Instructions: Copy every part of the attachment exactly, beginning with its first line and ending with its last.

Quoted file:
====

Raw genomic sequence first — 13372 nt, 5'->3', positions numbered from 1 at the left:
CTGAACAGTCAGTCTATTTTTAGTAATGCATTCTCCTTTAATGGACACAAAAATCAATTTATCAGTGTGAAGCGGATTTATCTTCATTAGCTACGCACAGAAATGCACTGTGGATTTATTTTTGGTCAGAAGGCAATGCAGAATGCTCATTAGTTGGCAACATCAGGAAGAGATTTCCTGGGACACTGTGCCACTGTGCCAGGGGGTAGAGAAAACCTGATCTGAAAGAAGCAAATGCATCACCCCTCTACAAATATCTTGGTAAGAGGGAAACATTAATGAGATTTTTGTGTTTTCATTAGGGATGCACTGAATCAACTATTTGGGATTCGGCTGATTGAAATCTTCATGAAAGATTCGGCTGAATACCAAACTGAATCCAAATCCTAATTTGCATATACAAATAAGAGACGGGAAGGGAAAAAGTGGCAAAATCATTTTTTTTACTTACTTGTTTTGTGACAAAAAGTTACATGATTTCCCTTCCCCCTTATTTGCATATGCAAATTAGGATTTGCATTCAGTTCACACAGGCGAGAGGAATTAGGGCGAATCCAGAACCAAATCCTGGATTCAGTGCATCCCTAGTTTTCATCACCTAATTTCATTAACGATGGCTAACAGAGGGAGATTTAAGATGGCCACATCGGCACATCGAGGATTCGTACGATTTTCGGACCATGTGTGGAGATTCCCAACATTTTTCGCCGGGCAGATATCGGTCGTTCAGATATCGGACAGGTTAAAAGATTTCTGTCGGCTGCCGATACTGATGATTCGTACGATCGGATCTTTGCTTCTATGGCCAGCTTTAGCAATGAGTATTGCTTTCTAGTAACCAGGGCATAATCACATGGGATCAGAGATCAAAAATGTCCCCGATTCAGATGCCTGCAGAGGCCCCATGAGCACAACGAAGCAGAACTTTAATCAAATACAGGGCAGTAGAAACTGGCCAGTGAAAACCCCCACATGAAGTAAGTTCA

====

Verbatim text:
Raw genomic sequence first — 13372 nt, 5'->3', positions numbered from 1 at the left:
CTGAACAGTCAGTCTATTTTTAGTAATGCATTCTCCTTTAATGGACACAAAAATCAATTTATCAGTGTGAAGCGGATTTATCTTCATTAGCTACGCACAGAAATGCACTGTGGATTTATTTTTGGTCAGAAGGCAATGCAGAATGCTCATTAGTTGGCAACATCAGGAAGAGATTTCCTGGGACACTGTGCCACTGTGCCAGGGGGTAGAGAAAACCTGATCTGAAAGAAGCAAATGCATCACCCCTCTACAAATATCTTGGTAAGAGGGAAACATTAATGAGATTTTTGTGTTTTCATTAGGGATGCACTGAATCAACTATTTGGGATTCGGCTGATTGAAATCTTCATGAAAGATTCGGCTGAATACCAAACTGAATCCAAATCCTAATTTGCATATACAAATAAGAGACGGGAAGGGAAAAAGTGGCAAAATCATTTTTTTTACTTACTTGTTTTGTGACAAAAAGTTACATGATTTCCCTTCCCCCTTATTTGCATATGCAAATTAGGATTTGCATTCAGTTCACACAGGCGAGAGGAATTAGGGCGAATCCAGAACCAAATCCTGGATTCAGTGCATCCCTAGTTTTCATCACCTAATTTCATTAACGATGGCTAACAGAGGGAGATTTAAGATGGCCACATCGGCACATCGAGGATTCGTACGATTTTCGGACCATGTGTGGAGATTCCCAACATTTTTCGCCGGGCAGATATCGGTCGTTCAGATATCGGACAGGTTAAAAGATTTCTGTCGGCTGCCGATACTGATGATTCGTACGATCGGATCTTTGCTTCTATGGCCAGCTTTAGCAATGAGTATTGCTTTCTAGTAACCAGGGCATAATCACATGGGATCAGAGATCAAAAATGTCCCCGATTCAGATGCCTGCAGAGGCCCCATGAGCACAACGAAGCAGAACTTTAATCAAATACAGGGCAGTAGAAACTGGCCAGTGAAAACCCCCACATGAAGTAAGTTCA